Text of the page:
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A legacy of persecution still reigns in North Korea



  • October 20, 2019
Kelsey Campbell
Kelsey Campbell

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Deep in a secluded area, the men dug several shallow graves before ordering the family to get in. With each shovel of fresh dirt, the father and his six children’s screams grew softer until the forest was silent.

Jun grew up hearing the story of how his great-grandfather was buried alive.

The situation in North Korea hasn’t changed much since the 1940s, Jun said, when his great-grandfather was a pastor living in North Korea.

Jun is now a pastor himself. We’ve changed his name to protect his identity and his ministry.

Jun’s great-grandfather, whom we’ll call Hoon, moved to North Korea to escape Christian persecution in China. Six of his children accompanied him while his wife and one daughter stayed behind, planning to join them soon.

But Hoon’s wife and daughter would never see their family members alive again.

As Hoon and the children settled into their new home, he thought he’d finally be able to spread the Gospel in freedom. But North Korea was becoming more closed, and the government was beginning to seek out Christians, imprison them — and even kill them.

One day as Hoon’s youngest daughter was playing in the yard, she was approached by a neighbor. “Do you believe in Jesus?” he asked her.

“Yes,” she said.

A North Korean communist overheard the conversation, and later that day, men burst into Hoon’s home and dragged him and his children away. 

When Hoon’s wife finally arrived in North Korea, the government contacted her and told her where she could find her husband.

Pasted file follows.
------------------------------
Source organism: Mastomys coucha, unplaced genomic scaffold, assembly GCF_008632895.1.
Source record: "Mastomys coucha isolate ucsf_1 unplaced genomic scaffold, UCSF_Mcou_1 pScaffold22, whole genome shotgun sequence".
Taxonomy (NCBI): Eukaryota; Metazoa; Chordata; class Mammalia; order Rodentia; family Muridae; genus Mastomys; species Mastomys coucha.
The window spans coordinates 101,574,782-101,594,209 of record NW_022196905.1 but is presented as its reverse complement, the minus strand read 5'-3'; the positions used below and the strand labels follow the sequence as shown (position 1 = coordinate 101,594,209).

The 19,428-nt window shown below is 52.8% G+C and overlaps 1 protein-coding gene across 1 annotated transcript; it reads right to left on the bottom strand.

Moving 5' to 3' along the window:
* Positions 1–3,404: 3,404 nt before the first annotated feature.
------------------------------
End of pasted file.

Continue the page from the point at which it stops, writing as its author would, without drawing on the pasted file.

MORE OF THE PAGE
As the dirt was brushed away from her family’s lifeless bodies, Hoon’s wife realized her husband died with his arms spread out, trying to protect and comfort his youngest daughter as they died.

Now, 70 years later, Jun is carrying on his great-grandfather’s legacy. He refuses to let what happened to his family in North Korea hinder him from serving the Lord. He’s dedicated his life to ministering to the persecuted Christians living there.

“I had decided that I would not look at the land of North Korea after I heard that story from my grandmother,” Jun said. “But now I am doing it because God has given me love for North Korea. The situation in North Korea in these days is no different from that period. Let us pray for the soul of North Korea and for the freedom of faith.”

North Korea is consistently ranked as the most dangerous places for Christians to live. And according to the U.N., all its citizens live under “systemic, widespread, and gross human rights violations.” To make matters worse, just this month, the nation started testing nuclear missiles again, saying the West should respect their “sovereignty.”

But a country that doesn’t value its citizens and brutally persecutes Christians needs one thing most of all — prayer.

Like Pastor Jun, we need to ask God to do a work in the hearts of North Korea’s leaders. And this International Day of Prayer for the Persecuted Church, you can put your faith into action by sending Bibles to persecuted believers in North Korea and other closed countries.

From now through Nov. 3, because of a matching gift, your donation will DOUBLE up to $100,000. That means every $10 you give will send TWO Bibles instead of one.

Support a pastor like Jun who knows the price of being a Christian. Help provide Bibles for secret believers and seekers.

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